What is the nutritional value of crab?

Jennifer Shaw
Nutrition & Dietetics
Crab itself is a great lean protein source that is extremely low in fat and carbs.  There are several different kinds (blue crab, Dungeness crab, etc.), but in general, a 3-oz cooked serving has around 80 calories, 20 gms of protein, 1 gm of fat, and less than 1 gm of carbohydrate.  It also provides almost 25% of the daily value for zinc, which is linked to good immune function, protection against cardiovascular disease, and fertility.  It contains about 10% of the daily value for calcium, greater than 100% of the daily value for Vitamin B12, and small amounts of many of the other B vitamins.  It’s also low in mercury, which can be a concern for some other seafood sources.
If you order crab in the form of crab legs, you’ll find similar nutrition content; however, there might be other things added, such as plenty of butter, which will drive up the fat and calorie content. 
Michael T. Murray, ND
Naturopathic Medicine
The meat of these six varieties of crab is low in fat, high in protein, and a moderate source of omega-3 fatty acids. A 31/2-oz (100 g) serving contains an average of 100 calories and 20 g of protein.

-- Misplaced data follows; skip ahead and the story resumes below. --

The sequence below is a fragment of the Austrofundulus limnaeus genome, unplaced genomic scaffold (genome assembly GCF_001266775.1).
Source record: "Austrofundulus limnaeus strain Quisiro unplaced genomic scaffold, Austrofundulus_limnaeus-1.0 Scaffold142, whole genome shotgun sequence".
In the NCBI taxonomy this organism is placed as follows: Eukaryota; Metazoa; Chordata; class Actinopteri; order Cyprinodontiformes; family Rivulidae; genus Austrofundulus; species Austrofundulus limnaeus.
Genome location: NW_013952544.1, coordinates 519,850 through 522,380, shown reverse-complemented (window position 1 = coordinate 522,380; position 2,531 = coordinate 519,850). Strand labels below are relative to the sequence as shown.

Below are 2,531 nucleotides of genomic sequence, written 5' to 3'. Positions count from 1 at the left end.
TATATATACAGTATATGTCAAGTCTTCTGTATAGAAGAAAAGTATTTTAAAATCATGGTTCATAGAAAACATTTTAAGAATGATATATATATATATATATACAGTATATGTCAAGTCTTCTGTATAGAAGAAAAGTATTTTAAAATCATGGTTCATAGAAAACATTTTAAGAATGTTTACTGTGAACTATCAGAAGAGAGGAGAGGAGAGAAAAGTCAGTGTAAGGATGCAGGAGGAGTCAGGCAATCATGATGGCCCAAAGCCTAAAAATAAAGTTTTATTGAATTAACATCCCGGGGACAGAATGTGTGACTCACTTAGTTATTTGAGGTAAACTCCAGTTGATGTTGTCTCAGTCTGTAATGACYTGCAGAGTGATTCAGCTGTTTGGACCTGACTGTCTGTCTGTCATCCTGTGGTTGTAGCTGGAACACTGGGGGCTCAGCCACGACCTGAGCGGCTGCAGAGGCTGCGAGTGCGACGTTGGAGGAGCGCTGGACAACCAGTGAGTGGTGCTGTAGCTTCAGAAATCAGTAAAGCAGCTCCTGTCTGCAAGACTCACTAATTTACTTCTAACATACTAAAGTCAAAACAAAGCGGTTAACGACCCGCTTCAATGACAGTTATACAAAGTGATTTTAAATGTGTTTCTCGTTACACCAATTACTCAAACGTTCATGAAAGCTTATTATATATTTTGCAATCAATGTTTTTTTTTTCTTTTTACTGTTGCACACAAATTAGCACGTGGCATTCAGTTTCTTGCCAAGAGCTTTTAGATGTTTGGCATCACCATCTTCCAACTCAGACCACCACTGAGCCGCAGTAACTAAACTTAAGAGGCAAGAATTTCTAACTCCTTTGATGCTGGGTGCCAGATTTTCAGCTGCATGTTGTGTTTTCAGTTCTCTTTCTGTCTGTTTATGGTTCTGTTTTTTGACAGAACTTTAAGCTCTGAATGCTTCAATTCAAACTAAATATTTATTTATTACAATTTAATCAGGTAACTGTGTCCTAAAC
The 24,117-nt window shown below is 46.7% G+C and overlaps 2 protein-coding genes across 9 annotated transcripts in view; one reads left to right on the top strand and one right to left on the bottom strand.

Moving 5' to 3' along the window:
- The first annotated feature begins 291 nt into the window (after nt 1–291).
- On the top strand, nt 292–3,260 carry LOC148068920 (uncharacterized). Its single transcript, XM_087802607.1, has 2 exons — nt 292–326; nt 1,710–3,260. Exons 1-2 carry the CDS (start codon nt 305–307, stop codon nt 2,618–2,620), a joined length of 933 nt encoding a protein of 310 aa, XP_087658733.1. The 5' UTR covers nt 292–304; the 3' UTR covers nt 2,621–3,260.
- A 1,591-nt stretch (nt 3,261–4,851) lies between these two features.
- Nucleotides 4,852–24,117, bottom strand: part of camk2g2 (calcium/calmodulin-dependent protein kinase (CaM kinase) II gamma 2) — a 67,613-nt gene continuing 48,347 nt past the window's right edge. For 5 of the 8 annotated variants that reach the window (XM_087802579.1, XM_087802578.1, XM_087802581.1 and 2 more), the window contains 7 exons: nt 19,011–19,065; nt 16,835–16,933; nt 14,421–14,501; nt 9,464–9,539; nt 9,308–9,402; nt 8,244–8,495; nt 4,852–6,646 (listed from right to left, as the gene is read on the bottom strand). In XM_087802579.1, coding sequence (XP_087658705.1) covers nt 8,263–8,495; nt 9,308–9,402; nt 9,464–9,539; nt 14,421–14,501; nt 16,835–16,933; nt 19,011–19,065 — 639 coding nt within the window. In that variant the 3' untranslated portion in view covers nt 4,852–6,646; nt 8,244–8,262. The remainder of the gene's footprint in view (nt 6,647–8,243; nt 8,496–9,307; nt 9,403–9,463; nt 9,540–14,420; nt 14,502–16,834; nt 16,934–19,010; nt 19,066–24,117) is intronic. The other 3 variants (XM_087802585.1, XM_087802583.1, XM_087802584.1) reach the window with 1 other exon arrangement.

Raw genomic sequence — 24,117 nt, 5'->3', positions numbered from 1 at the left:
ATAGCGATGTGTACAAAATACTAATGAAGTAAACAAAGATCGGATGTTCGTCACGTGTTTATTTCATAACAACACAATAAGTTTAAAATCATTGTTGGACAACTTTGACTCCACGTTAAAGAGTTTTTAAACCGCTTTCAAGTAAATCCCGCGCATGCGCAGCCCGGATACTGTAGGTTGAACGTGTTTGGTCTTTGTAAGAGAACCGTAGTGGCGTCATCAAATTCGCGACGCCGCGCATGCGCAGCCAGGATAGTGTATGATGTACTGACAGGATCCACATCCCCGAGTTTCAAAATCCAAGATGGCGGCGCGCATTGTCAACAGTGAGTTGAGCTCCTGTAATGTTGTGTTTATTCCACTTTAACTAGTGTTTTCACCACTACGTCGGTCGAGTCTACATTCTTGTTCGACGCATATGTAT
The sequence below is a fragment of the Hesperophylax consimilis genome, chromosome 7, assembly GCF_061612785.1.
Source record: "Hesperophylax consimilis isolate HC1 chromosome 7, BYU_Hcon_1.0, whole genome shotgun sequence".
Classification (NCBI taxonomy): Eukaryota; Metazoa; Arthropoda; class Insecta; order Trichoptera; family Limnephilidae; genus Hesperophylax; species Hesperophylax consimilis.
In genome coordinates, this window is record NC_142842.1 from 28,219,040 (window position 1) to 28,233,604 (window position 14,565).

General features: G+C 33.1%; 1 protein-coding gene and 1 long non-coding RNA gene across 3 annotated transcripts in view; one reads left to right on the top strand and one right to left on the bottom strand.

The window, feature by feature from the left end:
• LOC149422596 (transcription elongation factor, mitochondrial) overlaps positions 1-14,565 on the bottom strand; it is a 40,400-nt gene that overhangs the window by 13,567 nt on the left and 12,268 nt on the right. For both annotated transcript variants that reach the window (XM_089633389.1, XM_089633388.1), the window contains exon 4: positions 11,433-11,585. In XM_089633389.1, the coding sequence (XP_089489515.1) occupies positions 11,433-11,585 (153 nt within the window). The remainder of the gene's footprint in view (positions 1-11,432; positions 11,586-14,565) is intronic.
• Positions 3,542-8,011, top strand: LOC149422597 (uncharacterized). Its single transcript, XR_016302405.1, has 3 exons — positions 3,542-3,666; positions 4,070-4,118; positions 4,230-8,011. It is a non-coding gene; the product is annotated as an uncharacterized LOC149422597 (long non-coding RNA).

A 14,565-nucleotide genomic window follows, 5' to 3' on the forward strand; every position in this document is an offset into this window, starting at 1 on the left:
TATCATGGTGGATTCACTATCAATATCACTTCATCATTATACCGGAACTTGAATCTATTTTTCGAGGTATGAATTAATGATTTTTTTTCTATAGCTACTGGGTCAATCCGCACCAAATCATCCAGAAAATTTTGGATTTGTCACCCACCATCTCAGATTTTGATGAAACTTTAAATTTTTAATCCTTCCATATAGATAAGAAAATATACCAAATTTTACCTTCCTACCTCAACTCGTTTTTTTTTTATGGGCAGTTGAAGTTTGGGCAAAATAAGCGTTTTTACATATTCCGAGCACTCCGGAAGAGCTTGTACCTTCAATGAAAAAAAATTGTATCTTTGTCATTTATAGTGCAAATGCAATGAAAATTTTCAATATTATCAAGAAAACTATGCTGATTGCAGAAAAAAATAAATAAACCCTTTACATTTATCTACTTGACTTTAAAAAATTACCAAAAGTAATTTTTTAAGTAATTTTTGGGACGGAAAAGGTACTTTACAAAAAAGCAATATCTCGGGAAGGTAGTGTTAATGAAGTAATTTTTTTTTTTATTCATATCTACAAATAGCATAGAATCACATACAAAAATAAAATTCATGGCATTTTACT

Like other crustaceans, crabmeat does contain cholesterol (king has 53 mg per serving, snow has 71 mg, Dungeness has 76 mg, and blue has 100 mg), but it is very low in fat (3 g per serving) and even lower in saturated fat (1 g per serving). While not quite as high in omega-3 acids as salmon, Crabmeat contains about 300 to 400 mg of omega-3 fatty acids per serving.

Because of its high content of omega-3 fatty acids, the meat of varieties of crab provides the same sort of benefits as fish.
Encyclopedia of Healing Foods

More About this Book

Encyclopedia of Healing Foods

From the bestselling authors of The Encyclopedia of Natural Medicine, the most comprehensive and practical guide available to the nutritional benefits and medicinal properties of virtually everything...

Continue Learning about Diet & Nutrition

Important: This content reflects information from various individuals and organizations and may offer alternative or opposing points of view. It should not be used for medical advice, diagnosis or treatment. As always, you should consult with your healthcare provider about your specific health needs.